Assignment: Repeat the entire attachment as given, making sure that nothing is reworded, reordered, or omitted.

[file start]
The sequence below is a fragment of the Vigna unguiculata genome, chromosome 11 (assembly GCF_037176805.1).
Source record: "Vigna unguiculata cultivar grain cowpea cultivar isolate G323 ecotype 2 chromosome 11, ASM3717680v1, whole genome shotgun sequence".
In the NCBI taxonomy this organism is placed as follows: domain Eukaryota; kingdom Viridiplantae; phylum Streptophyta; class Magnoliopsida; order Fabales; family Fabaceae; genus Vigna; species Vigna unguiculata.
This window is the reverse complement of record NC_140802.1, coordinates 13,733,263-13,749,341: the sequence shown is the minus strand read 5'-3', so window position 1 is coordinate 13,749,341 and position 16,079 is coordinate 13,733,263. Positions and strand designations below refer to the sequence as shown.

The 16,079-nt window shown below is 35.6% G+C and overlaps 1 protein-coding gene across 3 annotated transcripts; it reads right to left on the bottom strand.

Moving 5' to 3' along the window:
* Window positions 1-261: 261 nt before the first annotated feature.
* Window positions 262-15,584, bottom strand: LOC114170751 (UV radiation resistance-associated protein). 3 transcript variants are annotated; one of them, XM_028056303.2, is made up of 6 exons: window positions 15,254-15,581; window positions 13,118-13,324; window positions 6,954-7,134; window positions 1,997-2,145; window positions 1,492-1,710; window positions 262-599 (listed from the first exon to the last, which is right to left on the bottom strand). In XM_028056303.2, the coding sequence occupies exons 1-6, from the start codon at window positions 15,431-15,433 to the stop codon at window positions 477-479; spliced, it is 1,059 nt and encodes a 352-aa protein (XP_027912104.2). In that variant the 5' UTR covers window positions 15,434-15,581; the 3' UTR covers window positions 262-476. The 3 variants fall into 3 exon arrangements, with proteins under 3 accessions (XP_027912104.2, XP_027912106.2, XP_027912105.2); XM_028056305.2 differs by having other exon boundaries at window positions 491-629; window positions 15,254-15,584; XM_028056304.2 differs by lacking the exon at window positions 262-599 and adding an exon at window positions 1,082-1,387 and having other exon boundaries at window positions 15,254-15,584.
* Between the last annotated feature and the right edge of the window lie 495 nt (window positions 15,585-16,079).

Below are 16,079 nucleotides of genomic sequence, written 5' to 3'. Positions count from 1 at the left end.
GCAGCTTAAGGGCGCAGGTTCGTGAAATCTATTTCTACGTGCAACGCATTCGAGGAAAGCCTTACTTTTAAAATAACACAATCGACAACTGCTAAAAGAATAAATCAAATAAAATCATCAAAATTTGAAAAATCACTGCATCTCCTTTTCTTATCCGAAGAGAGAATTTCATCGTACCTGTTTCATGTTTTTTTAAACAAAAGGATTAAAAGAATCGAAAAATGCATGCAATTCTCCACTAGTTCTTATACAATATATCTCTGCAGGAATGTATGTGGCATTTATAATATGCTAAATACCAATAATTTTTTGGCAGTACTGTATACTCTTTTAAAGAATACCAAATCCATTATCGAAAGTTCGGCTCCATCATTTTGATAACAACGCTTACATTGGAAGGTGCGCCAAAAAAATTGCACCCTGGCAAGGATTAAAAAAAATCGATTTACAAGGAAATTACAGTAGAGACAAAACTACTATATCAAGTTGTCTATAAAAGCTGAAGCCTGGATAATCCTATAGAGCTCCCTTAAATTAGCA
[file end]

The sequence below is a fragment of the Vigna unguiculata genome, chromosome 11 (assembly GCF_037176805.1).
Source record: "Vigna unguiculata cultivar grain cowpea cultivar isolate G323 ecotype 2 chromosome 11, ASM3717680v1, whole genome shotgun sequence".
In the NCBI taxonomy this organism is placed as follows: domain Eukaryota; kingdom Viridiplantae; phylum Streptophyta; class Magnoliopsida; order Fabales; family Fabaceae; genus Vigna; species Vigna unguiculata.
This window is the reverse complement of record NC_140802.1, coordinates 13,733,263-13,749,341: the sequence shown is the minus strand read 5'-3', so window position 1 is coordinate 13,749,341 and position 16,079 is coordinate 13,733,263. Positions and strand designations below refer to the sequence as shown.

The 16,079-nt window shown below is 35.6% G+C and overlaps 1 protein-coding gene across 3 annotated transcripts; it reads right to left on the bottom strand.

Moving 5' to 3' along the window:
* Window positions 1-261: 261 nt before the first annotated feature.
* Window positions 262-15,584, bottom strand: LOC114170751 (UV radiation resistance-associated protein). 3 transcript variants are annotated; one of them, XM_028056303.2, is made up of 6 exons: window positions 15,254-15,581; window positions 13,118-13,324; window positions 6,954-7,134; window positions 1,997-2,145; window positions 1,492-1,710; window positions 262-599 (listed from the first exon to the last, which is right to left on the bottom strand). In XM_028056303.2, the coding sequence occupies exons 1-6, from the start codon at window positions 15,431-15,433 to the stop codon at window positions 477-479; spliced, it is 1,059 nt and encodes a 352-aa protein (XP_027912104.2). In that variant the 5' UTR covers window positions 15,434-15,581; the 3' UTR covers window positions 262-476. The 3 variants fall into 3 exon arrangements, with proteins under 3 accessions (XP_027912104.2, XP_027912106.2, XP_027912105.2); XM_028056305.2 differs by having other exon boundaries at window positions 491-629; window positions 15,254-15,584; XM_028056304.2 differs by lacking the exon at window positions 262-599 and adding an exon at window positions 1,082-1,387 and having other exon boundaries at window positions 15,254-15,584.
* Between the last annotated feature and the right edge of the window lie 495 nt (window positions 15,585-16,079).

Below are 16,079 nucleotides of genomic sequence, written 5' to 3'. Positions count from 1 at the left end.
GCAGCTTAAGGGCGCAGGTTCGTGAAATCTATTTCTACGTGCAACGCATTCGAGGAAAGCCTTACTTTTAAAATAACACAATCGACAACTGCTAAAAGAATAAATCAAATAAAATCATCAAAATTTGAAAAATCACTGCATCTCCTTTTCTTATCCGAAGAGAGAATTTCATCGTACCTGTTTCATGTTTTTTTAAACAAAAGGATTAAAAGAATCGAAAAATGCATGCAATTCTCCACTAGTTCTTATACAATATATCTCTGCAGGAATGTATGTGGCATTTATAATATGCTAAATACCAATAATTTTTTGGCAGTACTGTATACTCTTTTAAAGAATACCAAATCCATTATCGAAAGTTCGGCTCCATCATTTTGATAACAACGCTTACATTGGAAGGTGCGCCAAAAAAATTGCACCCTGGCAAGGATTAAAAAAAATCGATTTACAAGGAAATTACAGTAGAGACAAAACTACTATATCAAGTTGTCTATAAAAGCTGAAGCCTGGATAATCCTATAGAGCTCCCTTAAATTAGCA